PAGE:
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Working Mothers Get Words of Comfort

March 20, 1986|DOUG BROWN and DEBRA SORRENTINO LARSON | Times Staff Writer

Six years ago, a newspaper notice for a novel child-development study caught Pearl Taylor's eye. Fascinated by the prospect of predicting an infant's intellect, the former teacher volunteered her son, Benjamin.

Relaxing recently in her comfortable Sherman Oaks home, she said, "I had a hunch early on that Ben was special. He seemed to be really bright." Through the project, her hunch was confirmed, she added with a smile.

San Fernando Valley husband-wife researchers Allen Gottfried, 39, professor of psychology at California State University, Fullerton, and professor of pediatrics at USC Medical Center, and Adele Gottfried, 38, professor of educational psychology at California State University, Northridge, are directing the study of 105 7-year-olds and their families.

Besides predicting intellect in infants, the Gottfrieds' studies have measured how work practices of mothers have influenced the social, psychological and intellectual development of children.

Good News for Working Mothers

The study's principal finding is one that will no doubt make a lot of women happy: The children of working mothers have developed as well as those of non-working mothers.

"Our study tells us a lot about the resiliency of children and the flexibility of the family unit to change," said Allen, who hopes to study the 105 children through adulthood.

Contrary to fears expressed by many mothers and child-development experts, the Gottfrieds found that, in all cases of working mothers they studied, there was no evidence that work outside the home had negatively affected the social, intellectual or psychological development of their children.

For women confronting the dilemma of working or not working, Adele said: "Women can now make a choice without guilt."

Far more critical factors in healthy formation of an infant's character are family stability and exposure of infants to stimulating experiences, the Gottfrieds said during an interview in their office.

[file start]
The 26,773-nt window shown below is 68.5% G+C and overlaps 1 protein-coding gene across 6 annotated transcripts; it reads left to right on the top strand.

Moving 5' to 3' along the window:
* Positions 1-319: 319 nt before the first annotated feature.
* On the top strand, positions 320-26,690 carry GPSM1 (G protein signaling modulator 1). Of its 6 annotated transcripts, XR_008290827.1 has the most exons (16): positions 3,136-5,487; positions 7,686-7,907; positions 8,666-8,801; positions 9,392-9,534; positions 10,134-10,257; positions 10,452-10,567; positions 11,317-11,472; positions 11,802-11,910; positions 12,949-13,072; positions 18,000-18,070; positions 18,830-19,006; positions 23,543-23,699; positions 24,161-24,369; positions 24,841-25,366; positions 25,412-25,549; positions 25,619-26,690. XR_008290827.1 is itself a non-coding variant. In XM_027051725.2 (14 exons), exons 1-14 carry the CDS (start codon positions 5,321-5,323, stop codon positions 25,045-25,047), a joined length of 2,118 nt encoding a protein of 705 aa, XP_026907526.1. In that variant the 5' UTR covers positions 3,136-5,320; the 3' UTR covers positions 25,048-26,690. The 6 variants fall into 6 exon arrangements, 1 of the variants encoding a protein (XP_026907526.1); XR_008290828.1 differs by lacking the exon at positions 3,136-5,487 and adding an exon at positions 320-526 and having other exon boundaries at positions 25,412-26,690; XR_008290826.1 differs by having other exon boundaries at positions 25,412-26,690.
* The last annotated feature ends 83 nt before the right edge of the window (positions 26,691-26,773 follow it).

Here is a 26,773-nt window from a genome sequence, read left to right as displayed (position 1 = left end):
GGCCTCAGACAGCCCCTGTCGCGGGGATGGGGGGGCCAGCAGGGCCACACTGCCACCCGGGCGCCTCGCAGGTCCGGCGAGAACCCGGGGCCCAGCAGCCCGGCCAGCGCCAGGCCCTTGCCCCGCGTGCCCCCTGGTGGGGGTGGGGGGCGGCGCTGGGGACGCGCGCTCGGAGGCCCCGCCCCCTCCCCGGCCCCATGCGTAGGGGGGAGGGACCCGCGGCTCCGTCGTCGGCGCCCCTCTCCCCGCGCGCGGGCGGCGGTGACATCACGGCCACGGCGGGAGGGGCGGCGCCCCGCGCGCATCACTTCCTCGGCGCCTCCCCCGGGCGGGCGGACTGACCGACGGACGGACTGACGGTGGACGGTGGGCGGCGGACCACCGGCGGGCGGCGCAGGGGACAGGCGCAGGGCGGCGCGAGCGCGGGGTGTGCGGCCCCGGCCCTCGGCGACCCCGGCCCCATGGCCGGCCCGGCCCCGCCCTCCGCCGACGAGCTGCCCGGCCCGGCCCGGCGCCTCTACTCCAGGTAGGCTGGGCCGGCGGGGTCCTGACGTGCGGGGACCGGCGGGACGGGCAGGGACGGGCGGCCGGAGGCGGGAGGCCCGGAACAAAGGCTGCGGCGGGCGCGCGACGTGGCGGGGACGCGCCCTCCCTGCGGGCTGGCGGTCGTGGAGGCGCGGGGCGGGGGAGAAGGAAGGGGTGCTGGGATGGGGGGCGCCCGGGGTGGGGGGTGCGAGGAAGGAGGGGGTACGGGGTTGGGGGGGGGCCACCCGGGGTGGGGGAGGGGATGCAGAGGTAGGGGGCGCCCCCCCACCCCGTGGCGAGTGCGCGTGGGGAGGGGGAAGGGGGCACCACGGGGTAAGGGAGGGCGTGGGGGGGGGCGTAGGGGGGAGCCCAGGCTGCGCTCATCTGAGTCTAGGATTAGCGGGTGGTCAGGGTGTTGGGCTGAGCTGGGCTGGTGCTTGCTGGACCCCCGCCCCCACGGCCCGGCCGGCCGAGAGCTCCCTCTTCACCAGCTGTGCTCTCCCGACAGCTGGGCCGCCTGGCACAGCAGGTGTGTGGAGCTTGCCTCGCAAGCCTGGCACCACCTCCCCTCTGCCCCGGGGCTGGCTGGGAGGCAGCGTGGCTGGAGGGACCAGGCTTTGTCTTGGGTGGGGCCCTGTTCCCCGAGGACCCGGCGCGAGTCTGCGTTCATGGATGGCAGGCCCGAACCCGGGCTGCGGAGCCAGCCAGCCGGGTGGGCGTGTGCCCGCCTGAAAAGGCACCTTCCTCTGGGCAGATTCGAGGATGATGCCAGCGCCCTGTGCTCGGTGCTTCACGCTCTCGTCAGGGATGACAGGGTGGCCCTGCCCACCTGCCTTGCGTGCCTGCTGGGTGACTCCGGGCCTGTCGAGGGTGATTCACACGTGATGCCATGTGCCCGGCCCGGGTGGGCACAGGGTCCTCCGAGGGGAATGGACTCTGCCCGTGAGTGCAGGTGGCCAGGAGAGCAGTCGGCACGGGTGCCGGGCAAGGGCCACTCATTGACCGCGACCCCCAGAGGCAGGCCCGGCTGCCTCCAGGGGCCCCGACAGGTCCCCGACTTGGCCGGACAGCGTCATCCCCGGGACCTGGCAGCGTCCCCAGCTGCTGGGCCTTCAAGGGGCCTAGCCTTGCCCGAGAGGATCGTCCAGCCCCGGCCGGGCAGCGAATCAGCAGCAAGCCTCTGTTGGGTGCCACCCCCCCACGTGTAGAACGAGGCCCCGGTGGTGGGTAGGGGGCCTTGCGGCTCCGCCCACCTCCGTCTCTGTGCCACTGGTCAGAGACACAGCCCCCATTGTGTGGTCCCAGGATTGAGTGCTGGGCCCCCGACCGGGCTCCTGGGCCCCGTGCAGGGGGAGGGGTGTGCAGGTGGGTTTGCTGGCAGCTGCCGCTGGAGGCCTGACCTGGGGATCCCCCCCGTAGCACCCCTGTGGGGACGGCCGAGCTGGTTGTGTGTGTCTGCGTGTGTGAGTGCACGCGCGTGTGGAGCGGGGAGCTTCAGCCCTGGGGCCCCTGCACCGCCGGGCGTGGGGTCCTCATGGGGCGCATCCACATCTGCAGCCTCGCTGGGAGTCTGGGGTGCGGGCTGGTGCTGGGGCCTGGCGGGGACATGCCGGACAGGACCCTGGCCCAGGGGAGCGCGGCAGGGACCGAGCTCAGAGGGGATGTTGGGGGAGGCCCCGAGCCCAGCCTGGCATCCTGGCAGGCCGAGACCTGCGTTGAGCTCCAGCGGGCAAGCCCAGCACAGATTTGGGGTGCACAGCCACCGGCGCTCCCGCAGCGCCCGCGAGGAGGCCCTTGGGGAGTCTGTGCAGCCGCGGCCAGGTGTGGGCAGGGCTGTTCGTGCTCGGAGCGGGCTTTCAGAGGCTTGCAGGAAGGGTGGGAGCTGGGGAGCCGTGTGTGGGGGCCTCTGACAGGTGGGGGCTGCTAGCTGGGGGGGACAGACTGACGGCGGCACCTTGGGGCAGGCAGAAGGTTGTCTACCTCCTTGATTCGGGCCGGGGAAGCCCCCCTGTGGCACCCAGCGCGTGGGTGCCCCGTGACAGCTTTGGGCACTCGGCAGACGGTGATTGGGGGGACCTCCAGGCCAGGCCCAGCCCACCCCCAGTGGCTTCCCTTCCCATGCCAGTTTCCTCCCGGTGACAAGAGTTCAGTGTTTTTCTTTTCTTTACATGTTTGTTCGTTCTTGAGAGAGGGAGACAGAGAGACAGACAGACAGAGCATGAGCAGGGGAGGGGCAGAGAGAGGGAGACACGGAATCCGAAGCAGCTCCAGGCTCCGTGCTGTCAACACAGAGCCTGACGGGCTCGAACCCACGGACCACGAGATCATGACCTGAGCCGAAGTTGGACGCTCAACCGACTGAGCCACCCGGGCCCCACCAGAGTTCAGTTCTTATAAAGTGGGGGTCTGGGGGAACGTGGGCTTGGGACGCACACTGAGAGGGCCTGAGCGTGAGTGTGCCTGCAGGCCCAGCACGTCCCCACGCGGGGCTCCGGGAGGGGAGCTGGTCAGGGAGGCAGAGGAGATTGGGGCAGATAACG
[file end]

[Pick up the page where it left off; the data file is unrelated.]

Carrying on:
Intellectual Stimulation

"Intellectual stimulus the infant receives in the home has an especially positive effect on the child's later academic achievements," Adele said. "We're not talking about starting out reading Shakespeare to an infant or trying to get your preschooler to read at the fifth-grade level.

"A child benefits most if, at an early age, he is exposed by his mother to concepts of color, shape, numbers and placement of the letters of the alphabet."

In the Taylor household, where the mother, Pearl, 44, is a former elementary schoolteacher, and father, Sol, 54, a real estate broker with a doctorate in education and a former college professor, there are abundant books and several musical instruments such as a piano, guitar and violin. From an early age, Ben and his sister, Elana, 6, were exposed to literature and music, especially through Pearl's piano and guitar playing and her performing in vocal groups.

"I've always taken them to concerts and museums also. We've always provided stimulation," Pearl said.

The Gottfrieds, who themselves are the parents of two children, Michael, 5, and Jeffrey, 1 1/2, said their findings will be detailed in a book scheduled for publication later this year.

The Gottfrieds' findings come at a time when more than half of all women with children under age 6 work, according to the U.S. Department of Health and Human Services. (When the couple began their study on children who were then a year old, only 36% of the mothers in the study worked, but during last year's complete survey of the children, who were 6, that figure had gone up to 56%.)

Women's Employment Upsurge

In the past quarter-century there has been a tremendous surge in the number of women working outside the home. Between 1960 and 1984, the percentage of married women who were in the labor force and had children under 6 rose from 18.6%, to 51.8%, with even higher percentages for those with older children and for divorced and separated women, according to Health and Human Services Department figures.

Most mothers have responded very favorably to their new roles as both breadwinners and homemakers, the Gottfrieds' study found. Four out of five mothers in the study reported that their working had had a positive effect on their children's development and family relationships.

After 13 years of teaching at elementary schools and training teachers at UCLA, Pearl left the field. "Teaching was a closed world," she said. She later worked as an executive recruiter for a personnel-search firm before meeting and marrying Sol.

When she had Ben nearly one year later, she was content to devote her time to him. "I waited until I was 37 and 38 to have these children and, if it was economically possible, I wanted to be home with them." After her children entered preschool, however, she held a few part-time jobs and did substitute teaching.

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